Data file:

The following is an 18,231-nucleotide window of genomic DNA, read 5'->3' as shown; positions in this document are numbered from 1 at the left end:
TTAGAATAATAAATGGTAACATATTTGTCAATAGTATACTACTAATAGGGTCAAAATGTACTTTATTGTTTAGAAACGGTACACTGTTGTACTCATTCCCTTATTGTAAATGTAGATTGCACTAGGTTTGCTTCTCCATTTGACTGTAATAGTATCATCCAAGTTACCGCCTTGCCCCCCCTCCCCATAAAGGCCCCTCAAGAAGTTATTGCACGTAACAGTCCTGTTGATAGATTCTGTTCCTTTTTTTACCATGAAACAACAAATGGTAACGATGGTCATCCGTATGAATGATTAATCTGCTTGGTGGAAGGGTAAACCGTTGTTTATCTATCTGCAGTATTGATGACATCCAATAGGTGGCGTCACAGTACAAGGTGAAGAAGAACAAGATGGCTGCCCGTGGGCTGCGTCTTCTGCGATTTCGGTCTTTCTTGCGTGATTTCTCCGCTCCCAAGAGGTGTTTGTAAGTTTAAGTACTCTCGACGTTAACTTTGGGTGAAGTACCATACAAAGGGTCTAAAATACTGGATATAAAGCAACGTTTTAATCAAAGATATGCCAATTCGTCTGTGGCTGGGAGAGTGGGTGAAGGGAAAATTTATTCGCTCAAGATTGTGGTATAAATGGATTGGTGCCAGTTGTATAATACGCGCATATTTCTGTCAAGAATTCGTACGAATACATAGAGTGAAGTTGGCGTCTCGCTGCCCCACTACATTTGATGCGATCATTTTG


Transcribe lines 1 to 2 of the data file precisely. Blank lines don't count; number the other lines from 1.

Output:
The following is an 18,231-nucleotide window of genomic DNA, read 5'->3' as shown; positions in this document are numbered from 1 at the left end:
TTAGAATAATAAATGGTAACATATTTGTCAATAGTATACTACTAATAGGGTCAAAATGTACTTTATTGTTTAGAAACGGTACACTGTTGTACTCATTCCCTTATTGTAAATGTAGATTGCACTAGGTTTGCTTCTCCATTTGACTGTAATAGTATCATCCAAGTTACCGCCTTGCCCCCCCTCCCCATAAAGGCCCCTCAAGAAGTTATTGCACGTAACAGTCCTGTTGATAGATTCTGTTCCTTTTTTTACCATGAAACAACAAATGGTAACGATGGTCATCCGTATGAATGATTAATCTGCTTGGTGGAAGGGTAAACCGTTGTTTATCTATCTGCAGTATTGATGACATCCAATAGGTGGCGTCACAGTACAAGGTGAAGAAGAACAAGATGGCTGCCCGTGGGCTGCGTCTTCTGCGATTTCGGTCTTTCTTGCGTGATTTCTCCGCTCCCAAGAGGTGTTTGTAAGTTTAAGTACTCTCGACGTTAACTTTGGGTGAAGTACCATACAAAGGGTCTAAAATACTGGATATAAAGCAACGTTTTAATCAAAGATATGCCAATTCGTCTGTGGCTGGGAGAGTGGGTGAAGGGAAAATTTATTCGCTCAAGATTGTGGTATAAATGGATTGGTGCCAGTTGTATAATACGCGCATATTTCTGTCAAGAATTCGTACGAATACATAGAGTGAAGTTGGCGTCTCGCTGCCCCACTACATTTGATGCGATCATTTTG